Tips and Tricks To Reduce Noise in Your Restaurant and Keep Your Customers Coming Back
If you’re googling “How to Soundproof my Restaurant” and you DON’T have a restaurant next to an airport or concert hall—you’re in the right place.
Soundproofing generally refers to keeping sound either OUT or keeping sound IN your space. It costs a lot of money and usually entails deconstructing and reconstructing new walls. It will always involve a carpenter or contractor and a few days, if not weeks, of being closed.
But let’s get real, most commonly, restaurants suffer from reverberating noise from customers, music, and the kitchen happening inside the restaurant, which can slowly eat away at your customer’s enjoyment.
Here’s the good news: sound reduction is remarkably cheaper than soundproofing—but it can be tricky.
Why is my restaurant so noisy, and how can I reduce the noise in my dining area?
First, we need to discuss your restaurant, size, shape, and the materials the walls are made of and covered with.
Ask yourself these questions:
• Is my dining area a shape that resembles a square or a rectangle?
• Are my walls bare, and are they also concrete or something very dense like glass?
• Are my floors also bare and made of something dense and reflective, like hardwood or concrete?
• Is the room an open concept? Is it primarily tables in a central room rather than booths or separated sections?
The more times you answered “yes” to the above questions, the more likely you are dealing with a noisy restaurant and struggling to keep the sound down for your guests.
Sound bounces off the walls, and why that’s bad.
You may have seen illustrations like this showing the sound bouncing around a square room. Knowing how sound moves is important because for all the paths that a particular sound source has to get to your ear, the more reverberation you will have to hear.
Sound takes time to travel, and reverberation can commonly “build up” to a level louder than the direct sound.
The “buildup” of reverberation is compounded by the multiple sources of sound in a typical restaurant or bar.
Every patron that is willing to open their mouth and say something is creating these reverberations. This blankets your space in over 85% reverberation, taking the volume of each individual voice and multiplying it by a factor of 4 to 5 times louder than it was initially.
Why a few sound panels against your wall aren’t working (And what else not to do).
Plenty of acoustic wall panels on the market are single-sided and easily hangable on a wall. They tend to look like this:
The problem is that you only address the sound once it reaches that particular spot on the wall and nowhere else. Every inch that your walls or ceiling don’t have these panels will reverberate just the same as a wall with no panels. It will make a difference to hang acoustic panels all over your wall. Still, the overall result won’t likely be enough to really impress you and, in my experience—be significant enough to notice.
Do yourself a favor and google “Hanging Sound Baffles” and click on the images tab. This is a great place to start educating yourself on what can make a difference in a room with a tall ceiling.
Hanging acoustic panels (hung perpendicular and not parallel to the ceiling) is a much better solution because it does a better job of ‘trapping’ the sound in between two absorptive materials. This can cut down reverberation by as much as 50 – 75%.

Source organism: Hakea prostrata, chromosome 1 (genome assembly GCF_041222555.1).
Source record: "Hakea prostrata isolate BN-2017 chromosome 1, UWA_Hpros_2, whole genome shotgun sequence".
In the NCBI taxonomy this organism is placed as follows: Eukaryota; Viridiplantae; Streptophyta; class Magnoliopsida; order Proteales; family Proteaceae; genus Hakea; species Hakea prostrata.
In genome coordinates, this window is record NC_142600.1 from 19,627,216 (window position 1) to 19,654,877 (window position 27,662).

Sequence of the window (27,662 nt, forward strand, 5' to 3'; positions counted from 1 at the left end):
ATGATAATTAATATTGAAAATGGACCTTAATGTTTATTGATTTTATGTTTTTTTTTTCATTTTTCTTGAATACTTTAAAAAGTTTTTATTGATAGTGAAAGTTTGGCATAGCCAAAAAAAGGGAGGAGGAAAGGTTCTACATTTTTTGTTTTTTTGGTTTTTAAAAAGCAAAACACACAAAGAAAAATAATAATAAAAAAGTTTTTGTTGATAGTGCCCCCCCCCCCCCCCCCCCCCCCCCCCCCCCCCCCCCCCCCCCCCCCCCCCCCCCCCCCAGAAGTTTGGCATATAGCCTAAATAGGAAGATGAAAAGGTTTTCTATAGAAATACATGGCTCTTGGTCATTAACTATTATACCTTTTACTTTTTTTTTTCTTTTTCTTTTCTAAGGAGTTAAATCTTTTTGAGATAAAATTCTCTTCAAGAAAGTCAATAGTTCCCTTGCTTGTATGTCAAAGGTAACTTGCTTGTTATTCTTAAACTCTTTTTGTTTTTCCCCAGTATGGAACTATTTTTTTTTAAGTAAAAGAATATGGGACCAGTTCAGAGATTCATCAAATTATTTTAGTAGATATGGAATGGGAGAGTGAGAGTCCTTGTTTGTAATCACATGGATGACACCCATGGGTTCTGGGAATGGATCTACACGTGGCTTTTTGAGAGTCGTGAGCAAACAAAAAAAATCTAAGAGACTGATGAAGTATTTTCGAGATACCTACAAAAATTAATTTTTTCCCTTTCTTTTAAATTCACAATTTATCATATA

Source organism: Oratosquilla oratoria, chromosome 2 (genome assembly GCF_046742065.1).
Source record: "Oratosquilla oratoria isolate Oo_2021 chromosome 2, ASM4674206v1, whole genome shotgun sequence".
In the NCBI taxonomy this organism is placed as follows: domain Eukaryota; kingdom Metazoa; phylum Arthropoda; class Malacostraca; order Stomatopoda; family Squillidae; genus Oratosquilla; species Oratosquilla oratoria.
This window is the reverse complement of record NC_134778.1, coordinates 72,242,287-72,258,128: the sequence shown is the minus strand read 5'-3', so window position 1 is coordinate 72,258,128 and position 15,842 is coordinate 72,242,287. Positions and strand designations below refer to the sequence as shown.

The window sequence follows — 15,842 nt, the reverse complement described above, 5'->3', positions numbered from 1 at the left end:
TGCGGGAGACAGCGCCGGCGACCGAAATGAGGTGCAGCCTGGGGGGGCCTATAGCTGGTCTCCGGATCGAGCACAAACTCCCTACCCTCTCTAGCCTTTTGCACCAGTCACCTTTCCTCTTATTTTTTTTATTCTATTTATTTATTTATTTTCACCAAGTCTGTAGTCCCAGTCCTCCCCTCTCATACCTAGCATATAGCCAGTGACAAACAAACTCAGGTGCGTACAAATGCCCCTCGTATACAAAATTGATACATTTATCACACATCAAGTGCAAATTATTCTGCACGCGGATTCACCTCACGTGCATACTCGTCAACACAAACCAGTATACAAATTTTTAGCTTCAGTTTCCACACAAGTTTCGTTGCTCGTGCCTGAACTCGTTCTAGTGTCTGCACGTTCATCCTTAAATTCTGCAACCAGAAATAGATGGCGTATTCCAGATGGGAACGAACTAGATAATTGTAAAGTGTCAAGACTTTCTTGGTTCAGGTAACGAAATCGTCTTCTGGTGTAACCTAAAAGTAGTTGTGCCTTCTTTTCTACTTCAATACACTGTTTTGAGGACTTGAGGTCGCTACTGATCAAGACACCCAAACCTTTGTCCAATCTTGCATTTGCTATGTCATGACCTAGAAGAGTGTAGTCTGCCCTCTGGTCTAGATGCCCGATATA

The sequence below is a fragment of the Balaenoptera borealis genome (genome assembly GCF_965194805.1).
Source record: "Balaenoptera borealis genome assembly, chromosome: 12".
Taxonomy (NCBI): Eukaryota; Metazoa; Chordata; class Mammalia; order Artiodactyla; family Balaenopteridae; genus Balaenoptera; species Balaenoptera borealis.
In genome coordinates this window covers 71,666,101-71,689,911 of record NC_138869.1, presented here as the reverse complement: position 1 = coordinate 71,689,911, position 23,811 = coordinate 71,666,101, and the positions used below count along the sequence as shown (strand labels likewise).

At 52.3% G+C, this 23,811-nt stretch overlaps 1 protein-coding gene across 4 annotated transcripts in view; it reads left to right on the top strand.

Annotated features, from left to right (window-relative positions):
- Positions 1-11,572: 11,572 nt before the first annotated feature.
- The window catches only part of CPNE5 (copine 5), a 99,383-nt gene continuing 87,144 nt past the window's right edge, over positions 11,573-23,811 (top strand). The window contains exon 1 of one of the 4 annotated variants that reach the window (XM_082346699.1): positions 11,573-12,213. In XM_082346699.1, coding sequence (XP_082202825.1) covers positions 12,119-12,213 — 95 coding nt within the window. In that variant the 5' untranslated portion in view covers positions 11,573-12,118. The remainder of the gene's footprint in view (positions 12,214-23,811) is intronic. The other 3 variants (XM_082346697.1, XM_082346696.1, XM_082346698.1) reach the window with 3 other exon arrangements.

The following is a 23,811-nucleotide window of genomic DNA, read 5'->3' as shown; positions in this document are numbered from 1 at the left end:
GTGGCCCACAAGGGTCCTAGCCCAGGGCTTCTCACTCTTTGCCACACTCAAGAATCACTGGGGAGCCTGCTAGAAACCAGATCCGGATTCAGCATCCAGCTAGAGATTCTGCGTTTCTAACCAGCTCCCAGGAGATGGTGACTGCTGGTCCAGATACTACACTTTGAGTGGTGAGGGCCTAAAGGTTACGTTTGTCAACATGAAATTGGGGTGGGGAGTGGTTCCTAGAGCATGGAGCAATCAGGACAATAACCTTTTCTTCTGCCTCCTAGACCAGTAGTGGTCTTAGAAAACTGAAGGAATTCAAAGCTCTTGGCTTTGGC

There are prefabricated sets that you can buy, but it will be up to you to find some that fit your aesthetic. Also, the more, the better. So, cheap, absorptive & “not ugly” should be your only priority.
You want most of the ceiling to be addressed, and you want it to be fairly “deep.” A good rule of thumb would be that if your ceiling is 10 feet tall, you should dedicate a full foot to the acoustics (10%).
What if my ceilings aren’t tall enough for baffling?
This is commonly the case, but you still have a few options to consider. If you’ve been struggling with this for a while, you’ve likely heard about coating the underside of every chair and table with sound-absorptive material. Maybe you even tried it and were underwhelmed with the results.
I use Rockwool or Roxul for most of my projects, and it can work very well. It’s gross and itchy and a pain to work with, but once you’re done, you’ll usually be happy. It has to be encased behind some fabric or something, so the dust doesn’t get everywhere.
A far less frustrating and dirty option is floor-to-ceiling curtains. Many places make curtains out of some seriously sound-absorptive material, and can do wonders.
Quiet Curtains is a company that focuses on these, and they are impressive (and expensive). You won’t necessarily have to sacrifice an open concept if you focus on trapping the sound rather than walling things off.
Curtains could also address an issue I only hinted at earlier in the article: the shape of your room.
The more square and cube-like your room is, the worse it will be for sound. When picking out where to put your curtains, you could play with asymmetry to further reduce reverberation. You want to have the least amount of hard surfaces facing each other as you can manage.
If you have two concrete walls on either side of your restaurant – consider dividing it up with a series of curtains that aren’t exactly parallel with either wall. This will catch as many of the sounds as possible and reduce overall reverberation.
If you’re still stuck, there are a few companies that can help you dial in exactly where you need to address your sound issues, one that I like is SoundProofCow.com, and if you use this link, you can give them the specifics of your space for some advice tailored to your situation.
As someone with bad hearing and a loud voice, I’m both part of the problem and in dire need of a solution. Trust me, I don’t want my voice bouncing off the walls of your restaurant.